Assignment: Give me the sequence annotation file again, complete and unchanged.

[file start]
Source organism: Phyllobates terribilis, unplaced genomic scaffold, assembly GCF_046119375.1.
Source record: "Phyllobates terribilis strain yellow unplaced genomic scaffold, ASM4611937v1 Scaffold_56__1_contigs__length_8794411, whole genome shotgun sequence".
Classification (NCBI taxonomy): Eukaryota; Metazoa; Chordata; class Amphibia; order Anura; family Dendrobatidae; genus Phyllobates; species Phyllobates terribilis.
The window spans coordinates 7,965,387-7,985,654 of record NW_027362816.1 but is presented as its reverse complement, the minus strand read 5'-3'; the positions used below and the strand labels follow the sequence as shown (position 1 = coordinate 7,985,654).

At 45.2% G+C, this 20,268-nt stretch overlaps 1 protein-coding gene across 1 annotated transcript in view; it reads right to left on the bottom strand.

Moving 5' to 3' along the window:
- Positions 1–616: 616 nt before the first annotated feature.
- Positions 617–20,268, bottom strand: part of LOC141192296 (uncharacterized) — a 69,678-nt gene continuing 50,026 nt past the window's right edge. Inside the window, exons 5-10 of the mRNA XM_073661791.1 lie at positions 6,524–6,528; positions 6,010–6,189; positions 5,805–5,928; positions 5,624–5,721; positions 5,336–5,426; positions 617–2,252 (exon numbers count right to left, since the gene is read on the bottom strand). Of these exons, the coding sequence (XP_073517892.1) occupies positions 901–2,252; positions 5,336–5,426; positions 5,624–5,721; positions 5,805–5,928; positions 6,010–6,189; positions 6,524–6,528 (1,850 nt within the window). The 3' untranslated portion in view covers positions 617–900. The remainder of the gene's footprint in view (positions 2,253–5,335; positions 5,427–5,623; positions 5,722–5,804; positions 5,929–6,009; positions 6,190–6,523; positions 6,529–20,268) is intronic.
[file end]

Source organism: Phyllobates terribilis, unplaced genomic scaffold, assembly GCF_046119375.1.
Source record: "Phyllobates terribilis strain yellow unplaced genomic scaffold, ASM4611937v1 Scaffold_56__1_contigs__length_8794411, whole genome shotgun sequence".
Classification (NCBI taxonomy): Eukaryota; Metazoa; Chordata; class Amphibia; order Anura; family Dendrobatidae; genus Phyllobates; species Phyllobates terribilis.
The window spans coordinates 7,965,387-7,985,654 of record NW_027362816.1 but is presented as its reverse complement, the minus strand read 5'-3'; the positions used below and the strand labels follow the sequence as shown (position 1 = coordinate 7,985,654).

At 45.2% G+C, this 20,268-nt stretch overlaps 1 protein-coding gene across 1 annotated transcript in view; it reads right to left on the bottom strand.

Moving 5' to 3' along the window:
- Positions 1–616: 616 nt before the first annotated feature.
- Positions 617–20,268, bottom strand: part of LOC141192296 (uncharacterized) — a 69,678-nt gene continuing 50,026 nt past the window's right edge. Inside the window, exons 5-10 of the mRNA XM_073661791.1 lie at positions 6,524–6,528; positions 6,010–6,189; positions 5,805–5,928; positions 5,624–5,721; positions 5,336–5,426; positions 617–2,252 (exon numbers count right to left, since the gene is read on the bottom strand). Of these exons, the coding sequence (XP_073517892.1) occupies positions 901–2,252; positions 5,336–5,426; positions 5,624–5,721; positions 5,805–5,928; positions 6,010–6,189; positions 6,524–6,528 (1,850 nt within the window). The 3' untranslated portion in view covers positions 617–900. The remainder of the gene's footprint in view (positions 2,253–5,335; positions 5,427–5,623; positions 5,722–5,804; positions 5,929–6,009; positions 6,190–6,523; positions 6,529–20,268) is intronic.